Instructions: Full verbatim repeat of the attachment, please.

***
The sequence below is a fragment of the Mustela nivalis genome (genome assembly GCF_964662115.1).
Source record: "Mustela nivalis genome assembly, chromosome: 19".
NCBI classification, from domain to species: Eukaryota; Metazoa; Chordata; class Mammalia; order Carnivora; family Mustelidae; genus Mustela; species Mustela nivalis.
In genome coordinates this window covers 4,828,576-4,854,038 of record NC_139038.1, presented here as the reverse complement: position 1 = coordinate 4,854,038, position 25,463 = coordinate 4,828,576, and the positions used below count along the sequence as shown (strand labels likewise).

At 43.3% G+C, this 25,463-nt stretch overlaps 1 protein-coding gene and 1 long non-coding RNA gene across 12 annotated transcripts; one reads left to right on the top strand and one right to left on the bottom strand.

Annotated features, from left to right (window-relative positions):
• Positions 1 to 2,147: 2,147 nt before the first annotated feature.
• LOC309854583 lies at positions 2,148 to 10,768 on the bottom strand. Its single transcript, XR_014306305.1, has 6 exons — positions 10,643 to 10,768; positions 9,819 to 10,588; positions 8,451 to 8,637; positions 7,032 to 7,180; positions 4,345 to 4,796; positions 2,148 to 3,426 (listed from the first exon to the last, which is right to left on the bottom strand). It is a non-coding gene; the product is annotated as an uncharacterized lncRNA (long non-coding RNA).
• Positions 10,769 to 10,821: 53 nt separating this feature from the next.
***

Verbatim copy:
The sequence below is a fragment of the Mustela nivalis genome (genome assembly GCF_964662115.1).
Source record: "Mustela nivalis genome assembly, chromosome: 19".
NCBI classification, from domain to species: Eukaryota; Metazoa; Chordata; class Mammalia; order Carnivora; family Mustelidae; genus Mustela; species Mustela nivalis.
In genome coordinates this window covers 4,828,576-4,854,038 of record NC_139038.1, presented here as the reverse complement: position 1 = coordinate 4,854,038, position 25,463 = coordinate 4,828,576, and the positions used below count along the sequence as shown (strand labels likewise).

At 43.3% G+C, this 25,463-nt stretch overlaps 1 protein-coding gene and 1 long non-coding RNA gene across 12 annotated transcripts; one reads left to right on the top strand and one right to left on the bottom strand.

Annotated features, from left to right (window-relative positions):
• Positions 1 to 2,147: 2,147 nt before the first annotated feature.
• LOC309854583 lies at positions 2,148 to 10,768 on the bottom strand. Its single transcript, XR_014306305.1, has 6 exons — positions 10,643 to 10,768; positions 9,819 to 10,588; positions 8,451 to 8,637; positions 7,032 to 7,180; positions 4,345 to 4,796; positions 2,148 to 3,426 (listed from the first exon to the last, which is right to left on the bottom strand). It is a non-coding gene; the product is annotated as an uncharacterized lncRNA (long non-coding RNA).
• Positions 10,769 to 10,821: 53 nt separating this feature from the next.